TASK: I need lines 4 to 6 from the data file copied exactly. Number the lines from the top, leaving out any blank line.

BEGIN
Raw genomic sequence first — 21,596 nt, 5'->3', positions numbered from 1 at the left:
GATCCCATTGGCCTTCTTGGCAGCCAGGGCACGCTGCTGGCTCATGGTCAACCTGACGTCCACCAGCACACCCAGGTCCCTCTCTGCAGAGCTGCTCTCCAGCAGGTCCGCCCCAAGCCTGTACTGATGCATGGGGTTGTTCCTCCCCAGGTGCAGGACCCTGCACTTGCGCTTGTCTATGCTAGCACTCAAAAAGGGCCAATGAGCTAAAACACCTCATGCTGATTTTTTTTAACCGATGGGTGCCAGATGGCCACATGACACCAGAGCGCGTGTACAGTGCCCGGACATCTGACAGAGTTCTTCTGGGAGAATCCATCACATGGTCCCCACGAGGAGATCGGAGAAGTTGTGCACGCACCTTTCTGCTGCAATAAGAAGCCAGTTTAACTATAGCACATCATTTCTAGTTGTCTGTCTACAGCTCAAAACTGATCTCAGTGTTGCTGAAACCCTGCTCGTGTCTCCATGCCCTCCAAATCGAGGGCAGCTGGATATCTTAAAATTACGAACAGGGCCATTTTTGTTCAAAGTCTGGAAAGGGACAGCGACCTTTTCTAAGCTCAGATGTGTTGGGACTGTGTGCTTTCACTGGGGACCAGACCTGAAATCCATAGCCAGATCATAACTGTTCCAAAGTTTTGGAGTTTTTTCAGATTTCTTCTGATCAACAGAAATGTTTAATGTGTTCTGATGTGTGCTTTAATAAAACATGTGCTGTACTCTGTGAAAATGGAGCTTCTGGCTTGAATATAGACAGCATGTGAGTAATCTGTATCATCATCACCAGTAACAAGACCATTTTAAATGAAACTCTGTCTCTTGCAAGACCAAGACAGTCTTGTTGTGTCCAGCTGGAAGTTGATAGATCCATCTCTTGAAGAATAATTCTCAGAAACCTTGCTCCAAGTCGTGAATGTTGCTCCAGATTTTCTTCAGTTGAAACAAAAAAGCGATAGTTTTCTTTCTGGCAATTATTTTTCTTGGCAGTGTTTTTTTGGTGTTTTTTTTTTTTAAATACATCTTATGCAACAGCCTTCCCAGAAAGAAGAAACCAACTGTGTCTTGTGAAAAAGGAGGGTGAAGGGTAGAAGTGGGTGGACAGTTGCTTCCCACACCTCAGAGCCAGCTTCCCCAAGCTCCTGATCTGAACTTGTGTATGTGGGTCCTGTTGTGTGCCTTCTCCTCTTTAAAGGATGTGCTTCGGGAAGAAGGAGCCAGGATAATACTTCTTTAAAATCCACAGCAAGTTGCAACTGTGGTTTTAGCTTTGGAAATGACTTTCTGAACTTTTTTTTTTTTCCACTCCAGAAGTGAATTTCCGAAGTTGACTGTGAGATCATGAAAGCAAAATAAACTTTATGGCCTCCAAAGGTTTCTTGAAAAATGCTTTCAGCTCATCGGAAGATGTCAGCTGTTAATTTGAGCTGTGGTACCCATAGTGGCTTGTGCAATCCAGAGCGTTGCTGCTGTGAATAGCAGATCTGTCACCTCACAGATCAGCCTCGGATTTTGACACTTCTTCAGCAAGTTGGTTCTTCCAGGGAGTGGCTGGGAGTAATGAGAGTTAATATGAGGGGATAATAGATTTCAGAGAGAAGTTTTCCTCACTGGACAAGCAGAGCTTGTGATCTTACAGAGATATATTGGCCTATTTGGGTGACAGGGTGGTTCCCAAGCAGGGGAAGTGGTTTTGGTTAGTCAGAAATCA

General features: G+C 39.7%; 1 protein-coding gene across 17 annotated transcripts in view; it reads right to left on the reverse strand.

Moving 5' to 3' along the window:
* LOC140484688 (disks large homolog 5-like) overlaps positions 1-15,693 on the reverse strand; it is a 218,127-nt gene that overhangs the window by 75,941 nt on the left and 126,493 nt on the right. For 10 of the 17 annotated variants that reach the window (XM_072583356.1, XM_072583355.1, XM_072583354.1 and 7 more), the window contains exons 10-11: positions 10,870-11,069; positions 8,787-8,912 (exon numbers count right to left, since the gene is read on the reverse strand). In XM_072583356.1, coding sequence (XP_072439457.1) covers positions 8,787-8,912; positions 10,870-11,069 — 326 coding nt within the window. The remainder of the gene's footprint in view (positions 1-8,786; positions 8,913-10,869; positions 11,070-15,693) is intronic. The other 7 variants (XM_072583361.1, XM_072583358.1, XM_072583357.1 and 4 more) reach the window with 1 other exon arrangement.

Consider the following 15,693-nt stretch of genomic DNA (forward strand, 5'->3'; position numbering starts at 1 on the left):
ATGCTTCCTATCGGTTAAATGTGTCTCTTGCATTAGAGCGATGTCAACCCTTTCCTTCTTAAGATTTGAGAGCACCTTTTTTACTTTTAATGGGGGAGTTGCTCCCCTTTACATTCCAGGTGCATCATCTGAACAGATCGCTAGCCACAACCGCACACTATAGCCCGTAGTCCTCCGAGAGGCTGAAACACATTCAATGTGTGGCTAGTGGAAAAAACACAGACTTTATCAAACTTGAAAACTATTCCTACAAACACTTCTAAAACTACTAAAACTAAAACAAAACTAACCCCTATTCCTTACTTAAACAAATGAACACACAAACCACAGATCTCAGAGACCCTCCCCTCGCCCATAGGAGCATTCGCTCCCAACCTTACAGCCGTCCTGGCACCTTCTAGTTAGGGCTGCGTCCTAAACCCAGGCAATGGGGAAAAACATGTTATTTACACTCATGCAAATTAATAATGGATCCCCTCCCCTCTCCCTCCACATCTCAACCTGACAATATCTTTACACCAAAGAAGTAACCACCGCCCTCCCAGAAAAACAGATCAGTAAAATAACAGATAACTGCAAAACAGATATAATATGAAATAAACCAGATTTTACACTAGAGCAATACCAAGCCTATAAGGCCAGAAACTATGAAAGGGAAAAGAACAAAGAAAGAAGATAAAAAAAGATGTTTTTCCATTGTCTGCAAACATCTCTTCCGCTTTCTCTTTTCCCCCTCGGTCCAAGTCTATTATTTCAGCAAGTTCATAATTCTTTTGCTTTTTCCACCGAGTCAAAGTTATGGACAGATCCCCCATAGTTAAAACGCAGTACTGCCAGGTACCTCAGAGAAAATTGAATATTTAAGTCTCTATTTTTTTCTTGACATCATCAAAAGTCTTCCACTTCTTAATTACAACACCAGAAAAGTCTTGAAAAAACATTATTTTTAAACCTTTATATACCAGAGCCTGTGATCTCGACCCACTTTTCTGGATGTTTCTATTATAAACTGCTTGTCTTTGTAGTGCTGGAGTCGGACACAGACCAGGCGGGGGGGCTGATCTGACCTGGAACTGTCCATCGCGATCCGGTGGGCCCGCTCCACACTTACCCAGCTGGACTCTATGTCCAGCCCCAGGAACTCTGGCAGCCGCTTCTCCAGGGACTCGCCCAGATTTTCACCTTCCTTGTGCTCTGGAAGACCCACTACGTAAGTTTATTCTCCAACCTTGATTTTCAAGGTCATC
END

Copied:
Moving 5' to 3' along the window:
* LOC140484688 (disks large homolog 5-like) overlaps positions 1-15,693 on the reverse strand; it is a 218,127-nt gene that overhangs the window by 75,941 nt on the left and 126,493 nt on the right. For 10 of the 17 annotated variants that reach the window (XM_072583356.1, XM_072583355.1, XM_072583354.1 and 7 more), the window contains exons 10-11: positions 10,870-11,069; positions 8,787-8,912 (exon numbers count right to left, since the gene is read on the reverse strand). In XM_072583356.1, coding sequence (XP_072439457.1) covers positions 8,787-8,912; positions 10,870-11,069 — 326 coding nt within the window. The remainder of the gene's footprint in view (positions 1-8,786; positions 8,913-10,869; positions 11,070-15,693) is intronic. The other 7 variants (XM_072583361.1, XM_072583358.1, XM_072583357.1 and 4 more) reach the window with 1 other exon arrangement.

Consider the following 15,693-nt stretch of genomic DNA (forward strand, 5'->3'; position numbering starts at 1 on the left):